March 8, 2022

The New York Times on Saturday published a detailed account of what led two prosecutors involved with the Manhattan district attorney's investigation into former President Donald Trump's business practices to abruptly resign last month—a "seismic development" that some experts had called "troubling."

The probe was launched under the former district attorney, Cyrus Vance Jr., who did not seek reelection. When prosecutors Carey Dunne and Mark Pomerantz resigned, the newspaper reported that it was because the new DA, Alvin Bragg, had concerns about moving forward with the case.

Following up on their initial reporting, a trio at the Times provided an "account of the investigation's unraveling, drawn from interviews with more than a dozen people knowledgeable about the events," which "pulls back a curtain on one of the most consequential prosecutorial decisions in U.S. history," given that Trump would be the first president to be criminally charged.

Ben Protess, William K. Rashbaum, and Jonah E. Bromwich laid out major developments in the probe and at the office from Vance's final days to the resignations—including a December 9 meeting of the former DA's "brain trust," the public relations "firestorm" Bragg faced over criminal justice reforms and high-profile shootings, and intense discussions between the new district attorney and the two prosecutors in January and February.

As Protess, Rashbaum, and Bromwich reported:

Mr. Bragg was not the only one to question the strength of the case, the interviews show. Late last year, three career prosecutors in the district attorney's office opted to leave the investigation, uncomfortable with the speed at which it was proceeding and with what they maintained were gaps in the evidence. The tension spilled into the new administration, with some career prosecutors raising concerns directly to the new district attorney's team.

Mr. Bragg, whose office is conducting the investigation along with lawyers working for New York's attorney general, Letitia James, had not taken issue with Mr. Dunne and Mr. Pomerantz presenting evidence to the grand jury in his first days as district attorney. But as the weeks passed, he developed concerns about the challenge of showing Mr. Trump's intent—a requirement for proving that he criminally falsified his business records—and about the risks of relying on the former president's onetime fixer, Michael D. Cohen, as a key witness.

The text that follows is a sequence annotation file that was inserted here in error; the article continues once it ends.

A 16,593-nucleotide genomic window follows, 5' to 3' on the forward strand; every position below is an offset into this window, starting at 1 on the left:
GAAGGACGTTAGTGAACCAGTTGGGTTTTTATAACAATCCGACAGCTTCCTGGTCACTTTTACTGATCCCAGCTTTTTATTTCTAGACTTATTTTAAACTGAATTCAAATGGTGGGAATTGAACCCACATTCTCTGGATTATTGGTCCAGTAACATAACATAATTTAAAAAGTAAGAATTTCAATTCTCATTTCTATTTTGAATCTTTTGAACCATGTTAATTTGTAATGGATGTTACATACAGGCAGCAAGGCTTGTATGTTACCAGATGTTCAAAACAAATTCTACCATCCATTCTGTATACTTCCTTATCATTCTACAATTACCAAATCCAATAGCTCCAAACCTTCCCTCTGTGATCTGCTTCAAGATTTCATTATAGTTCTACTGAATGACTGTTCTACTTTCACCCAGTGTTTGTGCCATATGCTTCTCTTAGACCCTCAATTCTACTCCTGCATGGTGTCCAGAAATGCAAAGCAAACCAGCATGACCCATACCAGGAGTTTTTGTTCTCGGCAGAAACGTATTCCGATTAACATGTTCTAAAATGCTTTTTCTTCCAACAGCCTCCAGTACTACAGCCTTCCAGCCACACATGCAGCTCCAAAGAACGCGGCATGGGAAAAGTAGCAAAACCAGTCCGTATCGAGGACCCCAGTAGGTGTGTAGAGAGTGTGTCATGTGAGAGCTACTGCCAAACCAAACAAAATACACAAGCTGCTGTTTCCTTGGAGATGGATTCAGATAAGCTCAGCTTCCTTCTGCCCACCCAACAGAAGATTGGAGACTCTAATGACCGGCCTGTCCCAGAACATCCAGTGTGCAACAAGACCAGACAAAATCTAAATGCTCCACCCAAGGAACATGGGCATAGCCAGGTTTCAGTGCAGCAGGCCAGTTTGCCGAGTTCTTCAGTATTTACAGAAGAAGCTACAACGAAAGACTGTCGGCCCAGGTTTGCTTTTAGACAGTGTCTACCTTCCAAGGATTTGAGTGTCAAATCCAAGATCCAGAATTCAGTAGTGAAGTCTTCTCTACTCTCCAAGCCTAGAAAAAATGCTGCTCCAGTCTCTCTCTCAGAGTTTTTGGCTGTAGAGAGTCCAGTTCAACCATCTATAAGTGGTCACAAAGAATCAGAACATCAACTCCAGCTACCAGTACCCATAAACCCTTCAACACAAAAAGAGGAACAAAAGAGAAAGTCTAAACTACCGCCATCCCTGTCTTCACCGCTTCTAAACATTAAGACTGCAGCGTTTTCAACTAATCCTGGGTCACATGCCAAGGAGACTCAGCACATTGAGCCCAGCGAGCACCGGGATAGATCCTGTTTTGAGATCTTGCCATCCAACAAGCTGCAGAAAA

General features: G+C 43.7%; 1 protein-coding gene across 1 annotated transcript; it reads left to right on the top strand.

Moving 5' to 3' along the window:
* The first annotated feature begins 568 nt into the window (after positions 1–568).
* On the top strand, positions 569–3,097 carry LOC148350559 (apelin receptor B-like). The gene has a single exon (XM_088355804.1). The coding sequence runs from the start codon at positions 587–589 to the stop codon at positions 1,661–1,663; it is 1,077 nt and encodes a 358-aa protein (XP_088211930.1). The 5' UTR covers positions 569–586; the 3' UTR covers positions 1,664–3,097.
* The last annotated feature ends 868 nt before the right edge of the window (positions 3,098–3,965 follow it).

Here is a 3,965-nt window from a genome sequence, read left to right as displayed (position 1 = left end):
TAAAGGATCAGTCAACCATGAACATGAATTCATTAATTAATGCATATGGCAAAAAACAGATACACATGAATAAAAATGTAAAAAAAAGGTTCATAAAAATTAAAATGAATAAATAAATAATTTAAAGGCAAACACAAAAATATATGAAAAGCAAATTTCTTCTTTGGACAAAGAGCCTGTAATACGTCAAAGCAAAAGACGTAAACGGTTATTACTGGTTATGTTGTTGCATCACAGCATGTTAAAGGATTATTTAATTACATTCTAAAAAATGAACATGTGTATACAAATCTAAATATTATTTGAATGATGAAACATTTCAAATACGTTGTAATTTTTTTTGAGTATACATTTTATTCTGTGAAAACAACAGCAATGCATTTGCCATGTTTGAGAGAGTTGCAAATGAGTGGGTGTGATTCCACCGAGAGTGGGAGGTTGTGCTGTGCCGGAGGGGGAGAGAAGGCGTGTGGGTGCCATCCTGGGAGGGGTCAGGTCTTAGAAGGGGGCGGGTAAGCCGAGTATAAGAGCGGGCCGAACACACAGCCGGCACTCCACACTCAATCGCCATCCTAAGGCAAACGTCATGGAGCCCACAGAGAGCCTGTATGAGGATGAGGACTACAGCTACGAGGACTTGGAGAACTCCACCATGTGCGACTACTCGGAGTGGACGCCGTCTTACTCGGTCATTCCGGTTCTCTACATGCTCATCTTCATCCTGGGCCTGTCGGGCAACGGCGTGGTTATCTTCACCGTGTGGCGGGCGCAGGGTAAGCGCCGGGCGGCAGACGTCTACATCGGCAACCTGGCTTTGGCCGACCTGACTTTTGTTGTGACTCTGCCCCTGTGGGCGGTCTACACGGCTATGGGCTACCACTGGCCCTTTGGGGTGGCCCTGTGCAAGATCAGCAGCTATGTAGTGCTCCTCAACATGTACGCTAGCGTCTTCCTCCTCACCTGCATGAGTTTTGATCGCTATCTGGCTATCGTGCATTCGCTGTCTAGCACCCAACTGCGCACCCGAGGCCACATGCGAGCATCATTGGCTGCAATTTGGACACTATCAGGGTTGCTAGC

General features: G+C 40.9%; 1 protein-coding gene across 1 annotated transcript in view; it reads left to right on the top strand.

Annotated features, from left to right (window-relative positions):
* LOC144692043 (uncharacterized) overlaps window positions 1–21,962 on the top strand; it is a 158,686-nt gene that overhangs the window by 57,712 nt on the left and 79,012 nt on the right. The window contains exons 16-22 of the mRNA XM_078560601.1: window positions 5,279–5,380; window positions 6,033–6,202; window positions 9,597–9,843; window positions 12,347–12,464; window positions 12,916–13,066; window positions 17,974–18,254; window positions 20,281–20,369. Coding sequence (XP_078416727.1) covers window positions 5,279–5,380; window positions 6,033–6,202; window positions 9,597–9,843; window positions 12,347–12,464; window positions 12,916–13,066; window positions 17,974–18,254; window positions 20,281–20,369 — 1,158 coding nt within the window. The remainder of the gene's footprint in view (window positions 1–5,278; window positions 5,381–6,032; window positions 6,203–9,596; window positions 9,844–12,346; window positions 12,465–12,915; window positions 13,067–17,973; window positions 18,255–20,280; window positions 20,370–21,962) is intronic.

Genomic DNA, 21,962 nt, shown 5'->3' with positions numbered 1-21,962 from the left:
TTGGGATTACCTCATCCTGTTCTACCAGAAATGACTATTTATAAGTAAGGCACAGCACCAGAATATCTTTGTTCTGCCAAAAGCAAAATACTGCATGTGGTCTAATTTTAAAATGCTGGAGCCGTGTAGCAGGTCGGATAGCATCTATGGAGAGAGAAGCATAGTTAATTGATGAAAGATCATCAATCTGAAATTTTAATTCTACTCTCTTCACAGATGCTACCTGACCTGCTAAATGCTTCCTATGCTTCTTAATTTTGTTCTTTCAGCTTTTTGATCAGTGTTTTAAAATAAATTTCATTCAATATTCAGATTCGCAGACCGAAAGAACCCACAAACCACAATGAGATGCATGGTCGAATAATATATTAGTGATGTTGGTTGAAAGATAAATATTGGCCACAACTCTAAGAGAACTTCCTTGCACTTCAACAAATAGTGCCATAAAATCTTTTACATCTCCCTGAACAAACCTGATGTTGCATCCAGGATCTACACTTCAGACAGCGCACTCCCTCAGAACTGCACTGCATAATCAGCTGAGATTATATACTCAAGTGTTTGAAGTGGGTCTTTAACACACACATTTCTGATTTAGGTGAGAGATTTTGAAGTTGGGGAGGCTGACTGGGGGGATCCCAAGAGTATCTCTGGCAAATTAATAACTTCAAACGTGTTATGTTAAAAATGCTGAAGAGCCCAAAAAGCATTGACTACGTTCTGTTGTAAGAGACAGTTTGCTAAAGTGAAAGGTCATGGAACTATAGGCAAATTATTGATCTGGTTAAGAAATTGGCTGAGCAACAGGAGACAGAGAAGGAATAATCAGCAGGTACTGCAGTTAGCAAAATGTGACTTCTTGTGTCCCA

The prosecutors quit the day after the new district attorney told them that "he did not want to continue the grand jury presentation" and was not prepared to authorize charges against Trump, according to the report, which noted that "Mr. Dunne and Mr. Pomerantz also bristled at how Mr. Bragg had handled the investigation at times."

While Pomerantz and Dunne declined to comment, Danielle Filson, a spokesperson for Bragg, said that "this is an active investigation and there is a strong team in place working on it." She added that the probe is being led by Susan Hoffinger, the executive assistant district attorney in charge of the office's Investigation Division.

Responding to the new report, former federal prosecutor Renato Mariotti tweeted that "this is a remarkable article that gives us an inside look into the Manhattan DA's deliberations regarding whether to charge Trump. If you believe prosecutors should indict Trump, it's worth reading. We rarely get a window into prosecution decisions."

According to Mariotti, it is not possible to tell from the Times' reporting "whether the current Manhattan DA is making the right call. We don't know the evidence his team has, and ultimately they could develop evidence that convinces them to file charges."

"I wouldn't be surprised if other prosecutors agonize overcharging Trump. Not because they believe he's above the law, but because of issues with the evidence they have," he added. "If you're convinced that other prosecutors are doing nothing, they might be doing what this one did."

Republished from Common Dreams (Jessica Corbett, staff writer) under Creative Commons (CC BY-NC-ND 3.0).

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